The clinical effect of pacifier use on orogastric tube-fed preterm infants: A randomized controlled trial
Objective: To evaluate the clinical effect of pacifier use on orogastric tube-fed preterm infants.
Methods: The non-blinded randomised controlled study was conducted between October 2014 and November 2015 at the neonatal intensive care unit of a large public-sector hospital in Ankara, Turkey, and comprised preterm infants aged 31-36 gestational weeks with a birth weight of 1000g or above who had no congenital or neurological disease and were fed by orogastric tube. Through computer-generated simple randomisation, the subjects were divided into pacifier (intervention) and non-pacifier (control) groups. SPSS 17 was used to analyse data and compare the groups.
Results: There were 28 subjects; 14(50%) in each of the two groups. There was no difference between the groups in terms of gender, gestational age, birth weight, length, and head circumference (p>0.05). There was no difference in the weekly head, length, or girth measurements in the groups (p>0.05). In terms of daily weight gain, the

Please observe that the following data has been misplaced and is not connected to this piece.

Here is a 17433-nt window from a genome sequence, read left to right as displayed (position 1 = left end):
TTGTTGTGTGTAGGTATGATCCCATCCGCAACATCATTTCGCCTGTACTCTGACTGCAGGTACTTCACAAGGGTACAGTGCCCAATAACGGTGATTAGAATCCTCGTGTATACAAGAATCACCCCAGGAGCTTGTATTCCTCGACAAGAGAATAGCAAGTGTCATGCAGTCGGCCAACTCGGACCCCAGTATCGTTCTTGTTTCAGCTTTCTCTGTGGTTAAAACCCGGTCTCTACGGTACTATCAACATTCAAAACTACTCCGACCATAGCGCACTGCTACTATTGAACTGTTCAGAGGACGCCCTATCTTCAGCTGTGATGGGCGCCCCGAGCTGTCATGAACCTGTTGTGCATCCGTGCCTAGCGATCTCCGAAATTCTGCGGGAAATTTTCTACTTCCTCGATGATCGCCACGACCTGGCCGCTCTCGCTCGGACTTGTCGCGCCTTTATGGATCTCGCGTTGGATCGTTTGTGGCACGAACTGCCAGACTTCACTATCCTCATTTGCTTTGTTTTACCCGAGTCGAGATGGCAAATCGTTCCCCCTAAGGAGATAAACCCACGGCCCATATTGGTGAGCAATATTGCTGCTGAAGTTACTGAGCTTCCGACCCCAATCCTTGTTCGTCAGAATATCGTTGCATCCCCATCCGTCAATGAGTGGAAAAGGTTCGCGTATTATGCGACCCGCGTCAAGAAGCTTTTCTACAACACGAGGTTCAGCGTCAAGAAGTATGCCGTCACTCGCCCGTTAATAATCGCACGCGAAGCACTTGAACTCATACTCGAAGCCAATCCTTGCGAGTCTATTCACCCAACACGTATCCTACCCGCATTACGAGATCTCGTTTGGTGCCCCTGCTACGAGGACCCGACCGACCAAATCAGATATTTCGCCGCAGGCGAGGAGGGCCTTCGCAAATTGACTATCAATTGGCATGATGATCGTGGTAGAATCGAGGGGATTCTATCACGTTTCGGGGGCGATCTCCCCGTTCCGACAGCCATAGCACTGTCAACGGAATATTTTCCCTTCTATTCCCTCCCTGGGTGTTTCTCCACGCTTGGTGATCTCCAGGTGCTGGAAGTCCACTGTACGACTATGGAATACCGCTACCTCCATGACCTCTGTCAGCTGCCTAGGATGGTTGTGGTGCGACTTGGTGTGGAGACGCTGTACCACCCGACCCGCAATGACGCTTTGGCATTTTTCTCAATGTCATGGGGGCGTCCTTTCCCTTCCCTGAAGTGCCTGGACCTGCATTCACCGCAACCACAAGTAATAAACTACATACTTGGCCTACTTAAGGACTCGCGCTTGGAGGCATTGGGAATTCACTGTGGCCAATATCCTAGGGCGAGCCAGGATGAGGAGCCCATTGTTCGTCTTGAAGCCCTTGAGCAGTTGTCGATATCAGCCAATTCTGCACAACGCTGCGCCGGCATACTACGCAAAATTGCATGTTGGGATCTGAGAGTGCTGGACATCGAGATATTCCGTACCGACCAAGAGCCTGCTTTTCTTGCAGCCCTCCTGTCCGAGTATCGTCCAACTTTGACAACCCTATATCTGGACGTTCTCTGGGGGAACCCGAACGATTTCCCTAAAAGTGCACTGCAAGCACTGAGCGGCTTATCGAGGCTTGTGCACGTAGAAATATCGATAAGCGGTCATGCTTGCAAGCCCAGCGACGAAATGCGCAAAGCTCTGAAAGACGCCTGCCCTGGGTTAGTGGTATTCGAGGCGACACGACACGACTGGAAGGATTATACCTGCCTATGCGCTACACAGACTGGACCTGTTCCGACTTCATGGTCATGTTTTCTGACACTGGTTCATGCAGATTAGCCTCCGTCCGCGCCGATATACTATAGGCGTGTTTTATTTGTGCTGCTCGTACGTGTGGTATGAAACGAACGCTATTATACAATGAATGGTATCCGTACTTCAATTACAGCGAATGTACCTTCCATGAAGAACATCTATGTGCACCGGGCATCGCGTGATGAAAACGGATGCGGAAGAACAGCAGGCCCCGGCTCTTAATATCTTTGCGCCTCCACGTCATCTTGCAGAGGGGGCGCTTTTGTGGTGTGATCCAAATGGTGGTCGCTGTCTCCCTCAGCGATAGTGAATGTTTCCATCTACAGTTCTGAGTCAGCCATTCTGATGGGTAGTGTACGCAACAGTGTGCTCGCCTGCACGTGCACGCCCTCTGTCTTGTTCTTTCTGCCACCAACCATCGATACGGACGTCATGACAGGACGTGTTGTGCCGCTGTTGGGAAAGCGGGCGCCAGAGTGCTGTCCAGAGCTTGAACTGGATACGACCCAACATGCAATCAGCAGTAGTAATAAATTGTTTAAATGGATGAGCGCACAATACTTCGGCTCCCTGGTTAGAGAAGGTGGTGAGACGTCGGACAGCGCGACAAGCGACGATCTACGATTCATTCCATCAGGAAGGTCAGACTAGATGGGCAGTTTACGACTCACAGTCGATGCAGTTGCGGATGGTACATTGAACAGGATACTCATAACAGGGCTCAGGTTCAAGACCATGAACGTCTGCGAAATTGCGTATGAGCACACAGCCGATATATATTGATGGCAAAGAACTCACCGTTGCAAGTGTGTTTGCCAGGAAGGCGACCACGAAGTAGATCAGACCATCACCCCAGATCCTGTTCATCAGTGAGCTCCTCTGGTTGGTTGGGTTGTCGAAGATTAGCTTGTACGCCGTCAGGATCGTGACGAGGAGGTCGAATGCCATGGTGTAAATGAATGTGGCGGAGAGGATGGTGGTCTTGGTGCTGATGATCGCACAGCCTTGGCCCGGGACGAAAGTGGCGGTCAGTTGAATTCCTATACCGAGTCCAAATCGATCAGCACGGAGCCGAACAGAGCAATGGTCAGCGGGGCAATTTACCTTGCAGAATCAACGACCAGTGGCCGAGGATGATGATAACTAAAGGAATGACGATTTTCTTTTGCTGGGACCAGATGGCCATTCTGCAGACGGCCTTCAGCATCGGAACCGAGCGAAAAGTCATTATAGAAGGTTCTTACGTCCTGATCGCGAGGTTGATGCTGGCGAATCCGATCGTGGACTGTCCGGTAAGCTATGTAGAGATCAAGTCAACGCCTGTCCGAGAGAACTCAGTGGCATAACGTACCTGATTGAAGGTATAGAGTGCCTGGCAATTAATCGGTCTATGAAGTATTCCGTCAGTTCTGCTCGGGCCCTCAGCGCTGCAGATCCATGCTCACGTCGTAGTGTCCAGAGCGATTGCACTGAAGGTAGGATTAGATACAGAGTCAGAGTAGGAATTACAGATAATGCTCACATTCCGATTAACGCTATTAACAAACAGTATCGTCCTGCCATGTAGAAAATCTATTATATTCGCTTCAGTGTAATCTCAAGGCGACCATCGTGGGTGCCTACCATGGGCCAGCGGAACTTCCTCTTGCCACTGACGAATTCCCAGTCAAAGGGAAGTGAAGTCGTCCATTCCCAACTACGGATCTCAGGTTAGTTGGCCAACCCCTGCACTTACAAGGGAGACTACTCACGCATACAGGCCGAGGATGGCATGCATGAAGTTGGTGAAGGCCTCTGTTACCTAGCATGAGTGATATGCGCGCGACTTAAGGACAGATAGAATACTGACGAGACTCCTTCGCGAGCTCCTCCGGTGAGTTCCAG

intervention group gained 7gm more than the control group (p<0.05). The suction action of the pacifier group started earlier than the control group (p<0.001).
Conclusion: Preterm infants using pacifiers started total oral feeding earlier, gained more weight, and were discharged earlier than the control group.
Keywords: Preterm infant, Pacifier, Orogastric feeding, Nursing. (JPMA 69: 771; 2019)